by Diakia Straker
China’s impressive growth and its reach across the world have sparked some concerns on the international stage and the literature remains divided on China’s motive for its ‘Going Global Strategy’. On the one hand, China is seen as a threat to the USA-led world order, and on the other hand, China is hailed as a saviour to many of the world’s emerging markets.
In this SRC Trading Thoughts, we consider whether China is a force for good or evil in the Caribbean and engage on the topic of how best the Caribbean can leverage its trade and investment relationships with China.
China, the purported villain
China has grown to become one of the largest trading partners for several countries, in some cases even replacing the USA. It has also emerged as a global leader in areas such as technology and manufacturing. This rise has not gone unnoticed by some western writers who have been very critical of China’s strategies and motives.
China’s remarkable growth is regarded as a challenge to the dominance of the USA in the Caribbean. The Caribbean is often regarded as the USA’s backyard, and has been touted as a US-protected ‘region, as reflected in the “Monroe Doctrine”. China’s rise to prominence in the region would be seen as a threat to the USA’s influence on the Caribbean and to its security and global dominance.
Over recent years, China has developed and maintained military ties with the region. For example, China has sent military personnel to Caribbean islands, such as Haiti, and on other occasions for training. With the Caribbean being considered the USA’s ‘third border’, China’s continued military involvement and presence pose great concern to USA’s security officials. China has been accused of having great potential to spy on and intervene in a country’s sovereignty and security.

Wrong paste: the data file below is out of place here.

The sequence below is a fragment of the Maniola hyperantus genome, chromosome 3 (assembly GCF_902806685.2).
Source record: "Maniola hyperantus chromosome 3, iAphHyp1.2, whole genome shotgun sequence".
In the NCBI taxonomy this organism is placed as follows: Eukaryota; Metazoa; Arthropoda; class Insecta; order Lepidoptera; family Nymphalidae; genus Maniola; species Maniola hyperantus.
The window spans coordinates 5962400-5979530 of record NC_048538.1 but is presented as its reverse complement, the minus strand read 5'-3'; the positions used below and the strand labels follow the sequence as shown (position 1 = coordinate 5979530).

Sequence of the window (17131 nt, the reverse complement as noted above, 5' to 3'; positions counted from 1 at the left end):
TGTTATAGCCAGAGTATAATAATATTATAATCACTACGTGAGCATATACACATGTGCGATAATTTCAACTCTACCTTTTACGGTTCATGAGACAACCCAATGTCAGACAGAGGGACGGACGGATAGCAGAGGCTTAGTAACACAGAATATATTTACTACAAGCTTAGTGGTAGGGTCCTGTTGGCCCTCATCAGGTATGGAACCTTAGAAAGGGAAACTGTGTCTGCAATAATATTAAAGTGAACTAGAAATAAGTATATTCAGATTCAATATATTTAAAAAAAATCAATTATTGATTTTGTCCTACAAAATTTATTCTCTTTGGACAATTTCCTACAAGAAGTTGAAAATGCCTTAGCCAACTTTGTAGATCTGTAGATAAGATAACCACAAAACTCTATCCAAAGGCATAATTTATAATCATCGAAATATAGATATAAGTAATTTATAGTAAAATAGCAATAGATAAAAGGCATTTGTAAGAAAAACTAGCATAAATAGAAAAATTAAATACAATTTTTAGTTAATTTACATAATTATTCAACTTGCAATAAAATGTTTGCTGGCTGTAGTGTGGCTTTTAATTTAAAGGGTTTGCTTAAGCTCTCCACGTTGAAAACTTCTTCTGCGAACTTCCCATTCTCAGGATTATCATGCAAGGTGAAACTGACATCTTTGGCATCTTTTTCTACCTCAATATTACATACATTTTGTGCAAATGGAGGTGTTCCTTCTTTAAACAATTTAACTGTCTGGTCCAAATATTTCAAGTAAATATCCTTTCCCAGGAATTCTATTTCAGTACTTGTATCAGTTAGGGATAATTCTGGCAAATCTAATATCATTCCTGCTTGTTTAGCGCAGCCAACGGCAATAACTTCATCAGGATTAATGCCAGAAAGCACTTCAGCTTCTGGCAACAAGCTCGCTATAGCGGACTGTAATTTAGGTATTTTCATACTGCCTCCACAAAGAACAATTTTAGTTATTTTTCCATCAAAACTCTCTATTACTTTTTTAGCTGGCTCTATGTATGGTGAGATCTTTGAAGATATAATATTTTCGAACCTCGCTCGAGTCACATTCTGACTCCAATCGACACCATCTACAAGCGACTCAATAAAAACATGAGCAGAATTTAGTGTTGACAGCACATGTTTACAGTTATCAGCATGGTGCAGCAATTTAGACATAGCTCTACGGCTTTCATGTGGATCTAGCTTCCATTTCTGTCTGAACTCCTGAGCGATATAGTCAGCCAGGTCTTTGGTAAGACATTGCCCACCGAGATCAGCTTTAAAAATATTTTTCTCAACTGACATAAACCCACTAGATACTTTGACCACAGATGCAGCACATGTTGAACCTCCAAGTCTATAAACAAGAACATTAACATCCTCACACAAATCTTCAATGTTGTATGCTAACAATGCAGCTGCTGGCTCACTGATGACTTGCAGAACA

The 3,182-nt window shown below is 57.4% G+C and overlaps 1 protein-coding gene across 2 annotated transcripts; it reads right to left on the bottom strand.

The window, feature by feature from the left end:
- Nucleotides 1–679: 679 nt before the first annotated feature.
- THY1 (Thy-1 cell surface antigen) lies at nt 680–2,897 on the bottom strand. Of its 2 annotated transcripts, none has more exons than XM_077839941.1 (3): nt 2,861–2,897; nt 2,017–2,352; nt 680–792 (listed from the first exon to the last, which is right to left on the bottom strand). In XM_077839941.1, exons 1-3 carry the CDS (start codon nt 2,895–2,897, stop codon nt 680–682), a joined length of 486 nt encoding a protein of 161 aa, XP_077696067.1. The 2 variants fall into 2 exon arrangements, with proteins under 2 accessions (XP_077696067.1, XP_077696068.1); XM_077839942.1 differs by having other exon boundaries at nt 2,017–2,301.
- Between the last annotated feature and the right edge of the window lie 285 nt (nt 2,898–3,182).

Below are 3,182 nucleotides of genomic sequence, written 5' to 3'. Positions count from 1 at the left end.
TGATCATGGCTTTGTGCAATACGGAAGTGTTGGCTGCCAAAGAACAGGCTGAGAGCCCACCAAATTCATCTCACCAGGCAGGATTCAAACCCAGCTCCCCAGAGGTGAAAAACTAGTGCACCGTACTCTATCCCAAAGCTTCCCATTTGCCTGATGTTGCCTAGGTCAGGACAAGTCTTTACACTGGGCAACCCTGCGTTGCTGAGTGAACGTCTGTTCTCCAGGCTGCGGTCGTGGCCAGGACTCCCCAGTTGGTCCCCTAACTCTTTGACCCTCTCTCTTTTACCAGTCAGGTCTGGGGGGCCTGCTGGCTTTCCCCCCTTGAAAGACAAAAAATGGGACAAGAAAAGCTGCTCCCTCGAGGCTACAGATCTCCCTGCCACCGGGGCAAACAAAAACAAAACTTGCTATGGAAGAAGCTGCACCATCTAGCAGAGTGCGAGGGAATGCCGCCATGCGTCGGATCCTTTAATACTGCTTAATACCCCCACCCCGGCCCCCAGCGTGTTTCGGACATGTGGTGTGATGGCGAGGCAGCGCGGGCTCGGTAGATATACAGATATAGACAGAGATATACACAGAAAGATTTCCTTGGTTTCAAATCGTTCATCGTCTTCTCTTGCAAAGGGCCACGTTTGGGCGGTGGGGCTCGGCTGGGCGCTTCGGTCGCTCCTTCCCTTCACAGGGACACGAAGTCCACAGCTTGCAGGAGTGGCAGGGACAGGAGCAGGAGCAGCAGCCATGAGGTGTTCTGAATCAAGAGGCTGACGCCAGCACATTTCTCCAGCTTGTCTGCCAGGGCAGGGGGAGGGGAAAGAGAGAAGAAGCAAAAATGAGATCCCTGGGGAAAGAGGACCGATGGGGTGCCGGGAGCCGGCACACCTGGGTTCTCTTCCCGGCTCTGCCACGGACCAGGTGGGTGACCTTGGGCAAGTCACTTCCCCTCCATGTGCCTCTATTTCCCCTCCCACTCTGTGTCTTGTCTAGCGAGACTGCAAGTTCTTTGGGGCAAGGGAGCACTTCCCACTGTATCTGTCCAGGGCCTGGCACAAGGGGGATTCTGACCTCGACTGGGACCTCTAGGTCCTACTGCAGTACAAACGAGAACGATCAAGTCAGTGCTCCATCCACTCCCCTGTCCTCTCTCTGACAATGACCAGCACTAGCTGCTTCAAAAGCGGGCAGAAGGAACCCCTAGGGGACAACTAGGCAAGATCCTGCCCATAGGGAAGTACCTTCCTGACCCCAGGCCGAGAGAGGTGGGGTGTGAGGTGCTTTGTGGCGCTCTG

Similarly, China’s growth has propelled it to become one of the largest contributors to Outward Foreign Direct Investment (OFDI). This is evident in China’s strides with its mega foreign policy, The Belt and Road Initiative (BRI). The BRI is a signature foreign policy of China, which aims to transform economic relations and trade between China and the world. One method of effecting this policy is through gifts and grants and via large loans.
The BRI is not without its critics. China has been accused of lending significant sums of money to cash strapped countries with limited flow of capital, then leveraging that debt to undercut a country’s sovereignty and gain access to its sovereign assets. The media has dubbed this practice ‘the debt trap’. One example of this is the controversy with the China-Pakistan Economic Corridor (CPEC), a framework to facilitate infrastructural developments in Pakistan under the BRI, through which Pakistan increased its debt burden. In 2017 when Pakistan ran into repayment challenges, the port was leased to China for 40 years. Another instance of some apprehension concerns the opaque nature and the processing of the loans by the Chinese. In some cases, countries that have engaged China have amassed unstable debts which the IMF has been unable to bail them out of due to their lack of transparency.
China, as purported hero